Electrifying the UK: Here’s What A Greener Future Looks Like

Here we explore the future of electric cars in the UK and how to make this revolution work.

The UK government has pledged to halve the sale of non-electric vehicles by 2030 and eliminate them altogether by 2040. So it’s time to think about how we can make this work for Britain.

Sales of electric vehicles (EVs) have grown sharply over recent years, reaching a record high in August 2018 when they accounted for one in every 12 car sales. However, EVs still account for a very small proportion of total car ownership - there are currently around 182,000 plug-in cars on the roads in the UK compared with the 37.5m vehicles registered for use on UK roads in 2017.

A lack of infrastructure is the most significant barrier to further uptake. There are around 17,000 public charging points in the UK at present, with around 100,000 domestic points. According to planning experts, existing infrastructure will be unable to cope with the predicted surge in numbers of electric vehicles. The current approach to rolling out infrastructure is fragmented, and there has been little progress in the way of an overarching plan of how preparatory infrastructure will work together. For that reason, we should commit to the speedy installation of charging points and and budget for it as a priority. In July last year, the government sought a mandate to roll out ‘hundreds or thousands’ of new charging points outside homes, offices and on residential streets in a bid to encourage the uptake of electric vehicles in the UK, but this process needs to happen much more quickly if we are to reach our climate goals.

The national grid must also be able to cope with large numbers of people charging their vehicles simultaneously. Problems are most likely to arise in areas of high population density, where cabling upgrades and substation reinforcement could potentially be used to double capacity.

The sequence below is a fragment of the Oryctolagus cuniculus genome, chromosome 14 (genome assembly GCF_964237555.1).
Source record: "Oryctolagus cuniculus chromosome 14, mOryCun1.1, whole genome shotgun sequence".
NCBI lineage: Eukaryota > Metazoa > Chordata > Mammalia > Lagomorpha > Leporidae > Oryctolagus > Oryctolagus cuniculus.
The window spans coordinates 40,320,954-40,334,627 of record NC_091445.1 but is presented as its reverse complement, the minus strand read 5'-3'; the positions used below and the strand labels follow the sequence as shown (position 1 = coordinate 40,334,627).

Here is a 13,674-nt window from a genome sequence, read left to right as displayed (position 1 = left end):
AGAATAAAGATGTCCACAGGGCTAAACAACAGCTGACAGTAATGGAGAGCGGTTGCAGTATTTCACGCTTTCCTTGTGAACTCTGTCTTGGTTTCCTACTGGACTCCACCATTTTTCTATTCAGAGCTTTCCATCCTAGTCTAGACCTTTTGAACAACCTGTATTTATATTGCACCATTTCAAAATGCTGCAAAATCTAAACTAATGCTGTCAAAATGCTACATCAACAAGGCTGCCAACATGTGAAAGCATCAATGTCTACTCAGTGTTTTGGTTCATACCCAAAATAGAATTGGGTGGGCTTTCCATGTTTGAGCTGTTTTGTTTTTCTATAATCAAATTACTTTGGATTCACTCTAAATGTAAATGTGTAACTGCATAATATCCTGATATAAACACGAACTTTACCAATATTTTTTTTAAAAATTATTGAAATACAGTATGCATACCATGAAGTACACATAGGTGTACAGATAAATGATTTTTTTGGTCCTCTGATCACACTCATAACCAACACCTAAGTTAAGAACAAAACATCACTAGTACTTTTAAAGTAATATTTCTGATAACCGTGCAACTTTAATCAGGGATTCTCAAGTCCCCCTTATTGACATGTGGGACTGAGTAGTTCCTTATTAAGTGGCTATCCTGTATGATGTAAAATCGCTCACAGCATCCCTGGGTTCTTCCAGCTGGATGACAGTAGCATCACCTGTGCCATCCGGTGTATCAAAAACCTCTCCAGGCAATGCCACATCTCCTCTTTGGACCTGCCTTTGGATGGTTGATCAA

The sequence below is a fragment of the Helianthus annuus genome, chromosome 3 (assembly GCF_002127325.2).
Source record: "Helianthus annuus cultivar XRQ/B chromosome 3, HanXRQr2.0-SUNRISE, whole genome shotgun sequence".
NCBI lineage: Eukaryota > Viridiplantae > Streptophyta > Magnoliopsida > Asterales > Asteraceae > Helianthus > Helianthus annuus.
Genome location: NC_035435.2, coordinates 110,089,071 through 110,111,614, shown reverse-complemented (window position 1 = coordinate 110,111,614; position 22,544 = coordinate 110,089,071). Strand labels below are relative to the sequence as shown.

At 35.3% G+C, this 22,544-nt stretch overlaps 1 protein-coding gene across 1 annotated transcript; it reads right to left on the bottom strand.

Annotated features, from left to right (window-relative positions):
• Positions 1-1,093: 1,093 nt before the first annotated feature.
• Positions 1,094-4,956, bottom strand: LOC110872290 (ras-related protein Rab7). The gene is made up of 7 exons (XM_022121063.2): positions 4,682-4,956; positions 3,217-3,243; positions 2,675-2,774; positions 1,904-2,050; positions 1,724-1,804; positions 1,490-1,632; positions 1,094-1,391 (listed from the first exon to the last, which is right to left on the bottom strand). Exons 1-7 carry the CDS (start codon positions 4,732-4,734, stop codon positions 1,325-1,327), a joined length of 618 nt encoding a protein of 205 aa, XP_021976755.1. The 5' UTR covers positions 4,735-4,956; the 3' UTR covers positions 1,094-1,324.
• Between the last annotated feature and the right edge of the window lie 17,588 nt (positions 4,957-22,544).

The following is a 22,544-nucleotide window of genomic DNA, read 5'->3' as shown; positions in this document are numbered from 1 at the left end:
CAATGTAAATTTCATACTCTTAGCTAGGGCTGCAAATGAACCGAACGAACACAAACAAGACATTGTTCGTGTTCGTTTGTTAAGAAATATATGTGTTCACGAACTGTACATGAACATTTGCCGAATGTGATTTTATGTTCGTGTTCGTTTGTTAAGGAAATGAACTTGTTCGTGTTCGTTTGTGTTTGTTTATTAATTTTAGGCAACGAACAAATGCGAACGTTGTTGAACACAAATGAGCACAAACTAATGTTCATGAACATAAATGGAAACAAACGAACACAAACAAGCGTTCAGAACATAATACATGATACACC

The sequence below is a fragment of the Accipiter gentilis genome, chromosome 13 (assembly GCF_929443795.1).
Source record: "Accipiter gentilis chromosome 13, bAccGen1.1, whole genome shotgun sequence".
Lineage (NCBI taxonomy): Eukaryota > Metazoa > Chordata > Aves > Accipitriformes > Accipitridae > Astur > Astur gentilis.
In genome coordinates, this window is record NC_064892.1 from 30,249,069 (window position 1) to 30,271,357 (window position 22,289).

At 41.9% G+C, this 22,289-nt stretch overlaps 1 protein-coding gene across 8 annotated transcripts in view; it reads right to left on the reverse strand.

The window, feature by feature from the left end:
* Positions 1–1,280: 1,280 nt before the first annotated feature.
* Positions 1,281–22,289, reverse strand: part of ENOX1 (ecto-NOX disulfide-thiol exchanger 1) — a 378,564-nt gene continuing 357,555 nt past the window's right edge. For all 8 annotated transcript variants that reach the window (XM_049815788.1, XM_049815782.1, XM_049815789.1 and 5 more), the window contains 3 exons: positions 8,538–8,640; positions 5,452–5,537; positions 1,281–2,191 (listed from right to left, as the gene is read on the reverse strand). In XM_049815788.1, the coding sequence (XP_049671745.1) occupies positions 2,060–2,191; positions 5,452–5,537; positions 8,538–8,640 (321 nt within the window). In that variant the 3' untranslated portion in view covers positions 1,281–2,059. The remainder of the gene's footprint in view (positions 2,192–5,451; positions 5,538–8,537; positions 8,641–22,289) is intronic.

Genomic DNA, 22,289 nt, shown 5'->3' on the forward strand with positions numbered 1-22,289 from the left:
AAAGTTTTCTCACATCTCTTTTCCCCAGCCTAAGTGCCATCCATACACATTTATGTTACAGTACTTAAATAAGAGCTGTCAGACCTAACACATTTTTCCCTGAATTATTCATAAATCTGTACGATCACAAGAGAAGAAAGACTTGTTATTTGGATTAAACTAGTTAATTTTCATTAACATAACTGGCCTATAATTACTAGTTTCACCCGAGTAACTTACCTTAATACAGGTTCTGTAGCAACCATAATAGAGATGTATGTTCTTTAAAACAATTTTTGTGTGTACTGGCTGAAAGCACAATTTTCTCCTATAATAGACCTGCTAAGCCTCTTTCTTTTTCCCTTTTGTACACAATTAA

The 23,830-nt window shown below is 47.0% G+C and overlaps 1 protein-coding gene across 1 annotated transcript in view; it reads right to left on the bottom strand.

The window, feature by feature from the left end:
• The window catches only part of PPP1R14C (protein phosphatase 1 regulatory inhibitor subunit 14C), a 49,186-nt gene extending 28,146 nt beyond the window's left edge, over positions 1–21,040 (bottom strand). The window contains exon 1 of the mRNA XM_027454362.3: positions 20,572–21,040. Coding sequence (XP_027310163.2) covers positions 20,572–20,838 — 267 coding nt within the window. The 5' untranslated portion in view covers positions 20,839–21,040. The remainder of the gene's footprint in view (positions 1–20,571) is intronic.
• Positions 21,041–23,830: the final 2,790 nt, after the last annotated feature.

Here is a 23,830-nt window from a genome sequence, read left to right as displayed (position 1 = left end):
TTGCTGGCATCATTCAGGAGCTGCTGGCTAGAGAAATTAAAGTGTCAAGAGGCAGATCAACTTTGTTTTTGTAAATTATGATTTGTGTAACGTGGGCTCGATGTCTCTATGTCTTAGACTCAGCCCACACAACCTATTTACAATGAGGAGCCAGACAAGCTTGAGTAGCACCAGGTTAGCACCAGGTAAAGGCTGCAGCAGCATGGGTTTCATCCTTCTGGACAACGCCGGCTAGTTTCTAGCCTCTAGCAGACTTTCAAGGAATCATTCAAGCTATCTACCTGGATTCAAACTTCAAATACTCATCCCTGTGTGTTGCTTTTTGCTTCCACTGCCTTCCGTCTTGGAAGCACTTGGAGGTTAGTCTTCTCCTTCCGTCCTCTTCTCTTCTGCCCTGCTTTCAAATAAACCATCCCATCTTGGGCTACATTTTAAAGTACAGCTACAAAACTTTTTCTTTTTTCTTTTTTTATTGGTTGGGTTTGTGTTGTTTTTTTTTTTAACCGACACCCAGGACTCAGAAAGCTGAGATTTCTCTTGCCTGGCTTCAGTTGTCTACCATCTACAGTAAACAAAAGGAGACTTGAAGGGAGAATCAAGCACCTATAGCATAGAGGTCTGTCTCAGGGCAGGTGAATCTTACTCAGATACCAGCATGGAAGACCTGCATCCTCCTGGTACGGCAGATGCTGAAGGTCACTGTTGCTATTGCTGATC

The switch to EVs from conventional vehicles will doubtless bring a number of significant benefits to both the UK environment and economy. According to the National Infrastructure Commission, battery powered cars, even those that run off electricity derived from conventional sources, could save the UK £8bn per year by 2030 because EVs are substantially more energy efficient than petrol or diesel-powered cars. It is estimated that electrification reduces energy usage by up to 50%. Removing reliance on fossil fuels for road transport will also help improve the UK’s energy security by reducing dependency on oil-producing nations. The UK currently has a £5bn trade deficit in conventional vehicles, but rapid uptake of EVs opens the possibility for the UK to become a net vehicle exporter.

Another incentive for electrifying road transport is the reduction in air pollution, which is currently responsible for around 40,000 deaths in the UK per year, 9000 of which are in London. An Oxford University report found that pollution from road traffic is estimated to cost the NHS around £6bn in health damages per year, with diesel vehicles being the most damaging. Electric hybrid vehicles are up to 20 times less damaging to health than diesel vehicles.

Though upgrades to charging and grid infrastructure will cost a projected £1bn per year by 2022, the majority of this will be private expenditure. However, government policy and investment must go further in supporting this revolution.

Firstly, a strong domestic market is crucial if vehicle uptake is to justify high levels of private investment. Hence the government’s pledge to end sales of non-EVs by 2040, though we would consider moving this forward to 2030 to accelerate this process. Norway and India have already announced bans on conventional vehicles beginning in 2025 and 2030 respectively. Investing further in battery technology will help ensure the UK maintains its global lead in EV design, though investment in production is equally important. Emphasis should be placed on fleet vehicles in particular, which make up more than half of all vehicle sales in the UK. Tax incentives, emissions standards, production targets as well as improvements to charging infrastructure will be crucial in supporting the development of large private EV fleets.

The stage is set for a bold force to transform the way we travel up and down the UK. As a group with no vested interests, we think Renew is best placed to become the revolutionaries to spearhead this green future.

Promoted for David Britten on behalf of Renew at Renew PO Box 67997 London SW4 4EY